Newswise — ROSEMONT, Ill. (May 14, 2024) — A new survey from the American Academy of Dermatology revealed that Generation Z adults, ages 18-25, are at risk for skin cancer due to increasing rates of tanning and burning. To encourage safe sun habits, the AAD is shining a spotlight on the ways that people can protect themselves from the most common and one of the most preventable types of cancer — skin cancer — this May for Skin Cancer Awareness Month.

According to the national survey of over 1,000 U.S. adults, 52% of Gen Z adults were unaware of one or more sunburn risks, such as increased risk of developing skin cancer or premature skin aging. In fact, while over 50% of Americans get a grade of “A” or “B” for sun protection knowledge, 32% of Gen Z adults receive a failing grade of “D” or “F.”

In spite of a generational enthusiasm for skincare — think the latest viral skincare trends — one in four Gen Z adults are already reporting skin damage from the sun. More than one in four (27%) of Americans say they use sunscreen only when nagged by other people, however that percentage increases in the Gen Z crowd to 37%.

These new statistics are not a surprise to Seattle-based board-certified dermatologist Heather D. Rogers, MD, FAAD, who sees the damaging effects of sun exposure every day in her patients.

“Gen Z is obsessed with and avidly consumes skincare,” Dr. Rogers noted. “Despite sunscreen being in this category, it hasn’t been embraced with the same fervor. We’ve seen tremendous advancement in sunscreen options over the past 10 years that can and should be easily incorporated into a routine. However, we are not seeing its use at the level we would expect considering the evidence showing regular use of sunscreen slows the aging process and decreases risk of skin cancer.”  

Another area of concern? Tanning. Twenty-eight percent of Gen Z survey respondents said getting a tan was more important to them than preventing skin cancer, with 70% reporting tanned or darker skin in 2023.

“Image is so important to this age group,” said Dr. Rogers. “This is a generation incredibly focused on beauty with a significant fear of aging. Tanned skin seems to have visual appeal, and projects the image of good times, however what people don’t realize is that tan skin is a sign your skin has been injured.”

Whether you’re exposed to the sun’s UV rays or visit an indoor tanning salon, every time you tan, your skin is damaged. As this damage builds, you speed up the aging of your skin and increase your risk for all types of skin cancer, including melanoma, the deadliest form of skin cancer.

To protect your skin from the sun’s harmful ultraviolet rays and to reduce your risk of skin cancer and damage, Dr. Rogers and the AAD recommend the following tips:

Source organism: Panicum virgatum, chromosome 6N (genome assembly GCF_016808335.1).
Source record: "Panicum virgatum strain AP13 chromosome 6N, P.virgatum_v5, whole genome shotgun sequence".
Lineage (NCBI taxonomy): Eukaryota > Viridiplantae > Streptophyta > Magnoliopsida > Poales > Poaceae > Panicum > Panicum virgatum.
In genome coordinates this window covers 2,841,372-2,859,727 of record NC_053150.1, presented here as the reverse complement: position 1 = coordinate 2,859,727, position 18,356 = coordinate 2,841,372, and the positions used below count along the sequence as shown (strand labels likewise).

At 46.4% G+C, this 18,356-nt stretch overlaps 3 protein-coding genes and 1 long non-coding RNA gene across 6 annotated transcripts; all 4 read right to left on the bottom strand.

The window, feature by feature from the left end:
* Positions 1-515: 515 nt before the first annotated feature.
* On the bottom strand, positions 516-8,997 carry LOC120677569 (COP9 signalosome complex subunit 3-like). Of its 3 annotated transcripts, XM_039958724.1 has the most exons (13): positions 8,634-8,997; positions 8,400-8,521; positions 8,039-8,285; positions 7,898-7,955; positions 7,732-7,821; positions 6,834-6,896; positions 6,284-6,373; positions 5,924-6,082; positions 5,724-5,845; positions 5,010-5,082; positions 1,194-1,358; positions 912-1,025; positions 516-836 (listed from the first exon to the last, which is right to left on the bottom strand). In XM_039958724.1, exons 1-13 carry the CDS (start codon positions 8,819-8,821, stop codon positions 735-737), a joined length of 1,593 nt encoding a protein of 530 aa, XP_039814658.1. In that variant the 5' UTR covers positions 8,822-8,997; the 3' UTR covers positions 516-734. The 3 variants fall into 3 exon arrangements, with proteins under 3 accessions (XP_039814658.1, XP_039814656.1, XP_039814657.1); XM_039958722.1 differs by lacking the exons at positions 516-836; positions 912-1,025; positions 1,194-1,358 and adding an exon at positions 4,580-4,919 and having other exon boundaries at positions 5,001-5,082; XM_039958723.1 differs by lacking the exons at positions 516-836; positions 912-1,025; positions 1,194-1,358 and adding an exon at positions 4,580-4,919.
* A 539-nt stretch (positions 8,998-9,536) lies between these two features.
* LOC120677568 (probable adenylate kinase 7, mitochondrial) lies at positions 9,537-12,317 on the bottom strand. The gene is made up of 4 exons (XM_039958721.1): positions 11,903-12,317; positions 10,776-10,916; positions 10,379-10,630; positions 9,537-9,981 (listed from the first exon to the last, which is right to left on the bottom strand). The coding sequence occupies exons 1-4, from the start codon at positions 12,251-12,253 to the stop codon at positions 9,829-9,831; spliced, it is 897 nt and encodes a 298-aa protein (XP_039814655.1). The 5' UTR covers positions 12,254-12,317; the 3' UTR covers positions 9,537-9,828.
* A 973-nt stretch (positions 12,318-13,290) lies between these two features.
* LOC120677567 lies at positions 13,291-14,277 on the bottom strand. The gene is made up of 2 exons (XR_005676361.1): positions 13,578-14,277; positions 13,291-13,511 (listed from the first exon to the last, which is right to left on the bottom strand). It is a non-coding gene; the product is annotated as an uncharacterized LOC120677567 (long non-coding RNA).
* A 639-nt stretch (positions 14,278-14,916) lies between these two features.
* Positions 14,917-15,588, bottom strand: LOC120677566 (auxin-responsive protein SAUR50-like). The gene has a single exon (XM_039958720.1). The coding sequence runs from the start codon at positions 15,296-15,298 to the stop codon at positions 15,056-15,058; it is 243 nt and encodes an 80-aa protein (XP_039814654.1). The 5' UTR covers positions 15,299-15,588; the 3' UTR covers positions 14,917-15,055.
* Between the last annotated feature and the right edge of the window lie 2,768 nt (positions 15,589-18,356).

• Seek shade when appropriate. Remember, the sun’s rays are strongest between 10 a.m. and 2 p.m.
  • Wear sun-protective clothing, such as a lightweight and long-sleeved shirt, pants, a wide-brimmed hat, and sunglasses with UV protection, when possible.
  • Apply a broad-spectrum, water-resistant sunscreen with an SPF of 30 or higher, even on cloudy days.
  • When outdoors, reapply sunscreen every two hours, or after swimming or sweating.
  • Use extra caution near water and sand, as they reflect the damaging rays of the sun, which can increase your chance of sunburn.
  • Avoid tanning beds. Ultraviolet light from tanning beds can cause skin cancer and premature skin aging.

Don’t forget to perform regular skin self-exams to detect skin cancer early, when it’s most treatable, and see a board-certified dermatologist if you notice new or suspicious spots on your skin, or anything changing, itching, or bleeding.

“Nothing looks better in your 50s than sun safe habits in your 20s. The earlier you learn to protect your skin from the sun, the longer your skin will look and feel healthy,” noted Dr. Rogers.

To find a board-certified dermatologist in your area, visit

# # #

More Information

Practice Safe Sun
Skin Cancer Awareness Month
Shade, Clothing, and Sunscreen
AAD B-Roll Library

About the Research

Versta Research conducted a national survey of 1,054 U.S. adults on behalf of the American Academy of Dermatology. Sampling was stratified by age, gender, region, race/ethnicity, income, and education, and it was weighted to match current population estimates from the United States Census Bureau. The survey was conducted online from Jan. 29 to Feb. 8, 2024. Assuming no sample bias, the maximum margin of error for full-sample estimates is ±3%.

About the AAD

Headquartered in Rosemont, Ill., the American Academy of Dermatology, founded in 1938, is the largest, most influential and most representative of all dermatologic associations. With a membership of more than 21,000 physicians worldwide, the AAD is committed to advancing the diagnosis and medical, surgical, and cosmetic treatment of the skin, hair, and nails; advocating high standards in clinical practice, education and research in dermatology; and supporting and enhancing patient care because skin, hair, and nail conditions can have a serious impact on your health and well-being. For more information, contact the AAD at (888) 462-DERM (3376) or Follow @AADskin on  FacebookTikTokPinterest and YouTube and @AADskin1 on Instagram.

Editor’s note: The AAD does not promote or endorse any products or services. This content is intended as editorial content and should not be embedded with any paid, sponsored or advertorial content as it could be perceived as an AAD endorsement.